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Virginia Attorneys > Philips Recalls CPAP Machines for Cancer Risk Linked to Toxic Foam

Philips Recalls CPAP Machines for Cancer Risk Linked to Toxic Foam

Philips has recalled around 4 million breathing machines because users can breathe tiny particles of toxic cancer-causing foam. Philips said no one has died yet, but some users have reported suffering from headaches, airway irritation, coughing, chest pressure and sinus infections, according to the Medical Device Recall Notification. The problem is linked to a type of black foam known as Polyester-Based Polyurethane (PE-PUR), which can disintegrate into tiny particles or toxic gases that users breathe. Philips designed the breathing machines with this toxic foam inside the same tube that carries the air that a user breathes. On newer machines, Philips did not change this problematic design. Rather than sealing off the foam from the air a user breathes, the company simply switched out the type of foam in the tube.

Contact a CPAP lawyer

If you or a loved one suffered lung or breathing problems or cancer of the lung, liver or kidneys, you may have a claim. We understand that you may not be familiar with the specific device use or defects associated with that device. Our attorneys have access to the resources needed to thoroughly investigate your situation to determine your potential rights.

For more information or to discuss your potential claim, contact CPAP lawyers Greg Webb and Lisa Brook by email or call 434-226-5550.

Health risks linked to the toxic foam include cancer, organ damage, liver and kidney failure, asthma, sinus infections, and more. About 80% of the recalled machines are Philips Bi-level Positive Airway Pressure (Bi-level PAP or BiPAP machines) or Continuous Positive Airway Pressure (CPAP machines), which are used to treat obstructive sleep apnea. The recall includes one of Philips’ most popular products for sleep apnea — the Philips DreamStation CPAP & Bi-Level Therapy System. The other 20% of the recalled breathing machines are mechanical ventilators, which help patients breathe during surgery or when they cannot breathe due to an illness.

All of the recalled machines contain “sound-abatement” foam that is supposed to reduce noise made by the machine. Over time, the foam in the machine can disintegrate into black particles that a user may breathe. Testing by Philips also discovered that the foam can “off-gas” toxic chemicals, releasing dangerous Volatile Organic Compounds (VOCs). The health risks of breathing bits of foam include “irritation to the skin, eye, and respiratory tract, inflammatory response, headache, asthma, and toxic or carcinogenic effects to organs, such as kidneys and liver,” according to the FDA recall notice.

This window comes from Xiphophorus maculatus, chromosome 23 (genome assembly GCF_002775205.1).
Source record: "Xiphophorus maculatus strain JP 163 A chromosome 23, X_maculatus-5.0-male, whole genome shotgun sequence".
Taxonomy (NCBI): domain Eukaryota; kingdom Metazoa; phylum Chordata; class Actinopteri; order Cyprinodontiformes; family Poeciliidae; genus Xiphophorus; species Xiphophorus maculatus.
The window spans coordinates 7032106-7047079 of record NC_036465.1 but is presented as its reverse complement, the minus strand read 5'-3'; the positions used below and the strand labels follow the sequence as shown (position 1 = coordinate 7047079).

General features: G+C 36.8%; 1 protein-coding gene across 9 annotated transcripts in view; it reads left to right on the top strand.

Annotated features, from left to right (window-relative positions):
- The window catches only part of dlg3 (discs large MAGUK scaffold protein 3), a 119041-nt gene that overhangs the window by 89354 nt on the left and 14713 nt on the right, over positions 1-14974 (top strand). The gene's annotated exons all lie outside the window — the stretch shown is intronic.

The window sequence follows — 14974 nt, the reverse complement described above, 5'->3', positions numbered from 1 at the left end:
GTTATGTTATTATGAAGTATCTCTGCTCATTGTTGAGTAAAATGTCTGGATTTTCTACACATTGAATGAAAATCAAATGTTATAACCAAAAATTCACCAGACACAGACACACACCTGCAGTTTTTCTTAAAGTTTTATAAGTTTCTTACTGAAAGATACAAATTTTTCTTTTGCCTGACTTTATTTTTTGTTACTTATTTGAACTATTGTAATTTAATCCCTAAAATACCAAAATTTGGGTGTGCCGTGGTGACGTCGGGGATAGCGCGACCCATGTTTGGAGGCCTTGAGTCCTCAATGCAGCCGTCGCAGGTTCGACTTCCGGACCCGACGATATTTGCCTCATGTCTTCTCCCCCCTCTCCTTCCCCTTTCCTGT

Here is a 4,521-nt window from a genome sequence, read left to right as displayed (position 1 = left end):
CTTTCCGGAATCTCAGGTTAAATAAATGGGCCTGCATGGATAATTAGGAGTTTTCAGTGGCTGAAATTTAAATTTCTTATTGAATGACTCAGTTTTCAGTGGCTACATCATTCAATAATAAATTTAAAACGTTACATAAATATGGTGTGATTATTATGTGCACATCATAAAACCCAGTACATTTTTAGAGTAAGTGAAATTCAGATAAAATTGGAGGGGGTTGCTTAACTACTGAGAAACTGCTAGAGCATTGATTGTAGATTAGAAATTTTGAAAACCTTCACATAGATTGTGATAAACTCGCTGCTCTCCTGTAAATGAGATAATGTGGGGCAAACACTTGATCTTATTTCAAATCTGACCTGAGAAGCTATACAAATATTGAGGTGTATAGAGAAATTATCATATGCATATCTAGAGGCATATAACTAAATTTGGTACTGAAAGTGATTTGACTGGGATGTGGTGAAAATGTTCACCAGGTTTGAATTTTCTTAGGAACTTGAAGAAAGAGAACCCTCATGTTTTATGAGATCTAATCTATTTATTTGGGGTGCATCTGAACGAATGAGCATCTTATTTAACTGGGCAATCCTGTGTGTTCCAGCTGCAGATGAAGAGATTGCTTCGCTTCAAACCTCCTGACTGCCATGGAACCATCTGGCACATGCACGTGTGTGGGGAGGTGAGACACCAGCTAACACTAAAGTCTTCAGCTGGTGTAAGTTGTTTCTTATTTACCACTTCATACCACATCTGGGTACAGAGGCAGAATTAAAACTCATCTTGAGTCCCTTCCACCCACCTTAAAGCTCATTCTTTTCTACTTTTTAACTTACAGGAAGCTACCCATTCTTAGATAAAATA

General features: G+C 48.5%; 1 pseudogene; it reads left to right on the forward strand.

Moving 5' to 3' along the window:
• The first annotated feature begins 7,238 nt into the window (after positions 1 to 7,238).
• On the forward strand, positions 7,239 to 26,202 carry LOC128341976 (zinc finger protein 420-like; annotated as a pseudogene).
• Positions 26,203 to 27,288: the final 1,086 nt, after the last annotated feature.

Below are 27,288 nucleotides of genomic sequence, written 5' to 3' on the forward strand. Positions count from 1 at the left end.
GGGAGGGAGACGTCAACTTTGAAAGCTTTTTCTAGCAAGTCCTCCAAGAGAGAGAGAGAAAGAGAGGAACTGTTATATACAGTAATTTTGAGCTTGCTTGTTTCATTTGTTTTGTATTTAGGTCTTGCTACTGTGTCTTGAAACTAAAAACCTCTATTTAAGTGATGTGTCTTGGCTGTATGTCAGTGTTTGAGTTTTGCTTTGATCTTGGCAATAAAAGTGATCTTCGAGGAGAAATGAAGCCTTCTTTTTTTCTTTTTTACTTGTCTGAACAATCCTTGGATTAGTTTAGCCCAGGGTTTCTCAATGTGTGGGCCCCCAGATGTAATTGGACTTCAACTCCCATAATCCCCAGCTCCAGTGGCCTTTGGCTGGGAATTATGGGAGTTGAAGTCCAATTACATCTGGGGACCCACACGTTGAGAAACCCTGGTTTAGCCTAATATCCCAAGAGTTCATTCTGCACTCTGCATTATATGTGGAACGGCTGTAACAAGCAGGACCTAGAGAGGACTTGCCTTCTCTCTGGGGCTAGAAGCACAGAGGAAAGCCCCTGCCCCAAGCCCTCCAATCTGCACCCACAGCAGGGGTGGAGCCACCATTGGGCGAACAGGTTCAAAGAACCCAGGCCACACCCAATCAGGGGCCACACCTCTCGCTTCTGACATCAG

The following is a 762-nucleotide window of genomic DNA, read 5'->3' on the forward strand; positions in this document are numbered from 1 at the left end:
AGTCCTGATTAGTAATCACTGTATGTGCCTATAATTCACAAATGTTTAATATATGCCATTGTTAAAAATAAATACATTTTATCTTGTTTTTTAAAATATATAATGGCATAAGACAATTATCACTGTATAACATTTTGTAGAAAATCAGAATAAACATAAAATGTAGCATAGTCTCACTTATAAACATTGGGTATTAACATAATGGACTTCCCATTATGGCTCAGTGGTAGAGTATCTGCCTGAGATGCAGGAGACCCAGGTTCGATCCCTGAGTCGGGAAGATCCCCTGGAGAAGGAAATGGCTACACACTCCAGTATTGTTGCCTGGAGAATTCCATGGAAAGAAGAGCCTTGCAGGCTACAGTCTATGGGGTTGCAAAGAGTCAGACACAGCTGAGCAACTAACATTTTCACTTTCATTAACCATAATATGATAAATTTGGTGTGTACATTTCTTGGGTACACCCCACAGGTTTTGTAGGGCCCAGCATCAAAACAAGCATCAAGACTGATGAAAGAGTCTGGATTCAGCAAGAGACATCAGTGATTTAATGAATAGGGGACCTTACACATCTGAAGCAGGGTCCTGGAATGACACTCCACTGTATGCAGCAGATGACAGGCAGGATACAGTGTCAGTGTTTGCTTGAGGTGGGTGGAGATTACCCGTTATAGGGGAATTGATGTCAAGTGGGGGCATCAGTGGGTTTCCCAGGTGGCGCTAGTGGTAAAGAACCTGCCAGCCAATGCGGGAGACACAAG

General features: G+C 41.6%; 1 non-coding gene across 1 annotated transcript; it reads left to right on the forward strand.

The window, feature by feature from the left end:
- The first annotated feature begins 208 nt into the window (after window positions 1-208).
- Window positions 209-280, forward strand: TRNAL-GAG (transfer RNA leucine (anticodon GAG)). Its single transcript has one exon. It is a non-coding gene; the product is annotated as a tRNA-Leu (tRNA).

The FDA also warned that health risks of breathing toxic gases from the foam include “headache; dizziness; irritation in the eyes, nose, respiratory tract, and skin; hypersensitivity; nausea/vomiting; and toxic and carcinogenic effects.” Philips said these risks increase when the foam is exposed to high heat or humidity, or unapproved cleaning methods, such as ozone. Unfortunately, many patients who rely on Philips’ recalled breathing machines have been left in the lurch. Philips is asking patients who are using recalled BiPAP and CPAP devices to stop using the deices and talk to a physician to “determine the most appropriate options for continued treatment,” unless the benefits of using the machine outweigh the risks. For patients who are using life-sustaining mechanical ventilators, Philips said it “recognizes that alternate ventilator options for therapy may not exist or may be severely limited.”

In the meantime, Philips said the company is “working hard towards a resolution,” which will include “a comprehensive repair and replacement program for the affected devices.” The recall involves the following CPAP and BiPAP machines:

Continuous Ventilator, Minimum Ventilatory Support, Facility Use:

  • E30 (Emergency Use Authorization)

Continuous Ventilator, Non-life Supporting:

  • DreamStation ASV
  • DreamStation ST, AVAPS
  • SystemOne ASV4
  • OmniLab Advanced Plus In-Lab Titration Device

Non-continuous Ventilator:

  • SystemOne (Q series)
  • DreamStation CPAP, Auto CPAP, BiPAP
  • DreamStation GO APAP, APAP
  • Dorma 400, 500 CPAP
  • REMStar SE Auto CPAP

Philips also recalled the following mechanical ventilators:

Continuous Ventilator:

  • Trilogy 100 Ventilator
  • Trilogy 200 Ventilator
  • Garbin Plus, Aeris, LifeVent Ventilator

Continuous Ventilator, Minimum Ventilatory Support, Facility Use:

  • A-Series BiPAP Hybrid A30 (not marketed in US)
  • A-Series BiPAP V30 Auto Ventilator

Continuous Ventilator, Non-life Supporting:

  • A-Series BiPAP A40 (not marketed in US)
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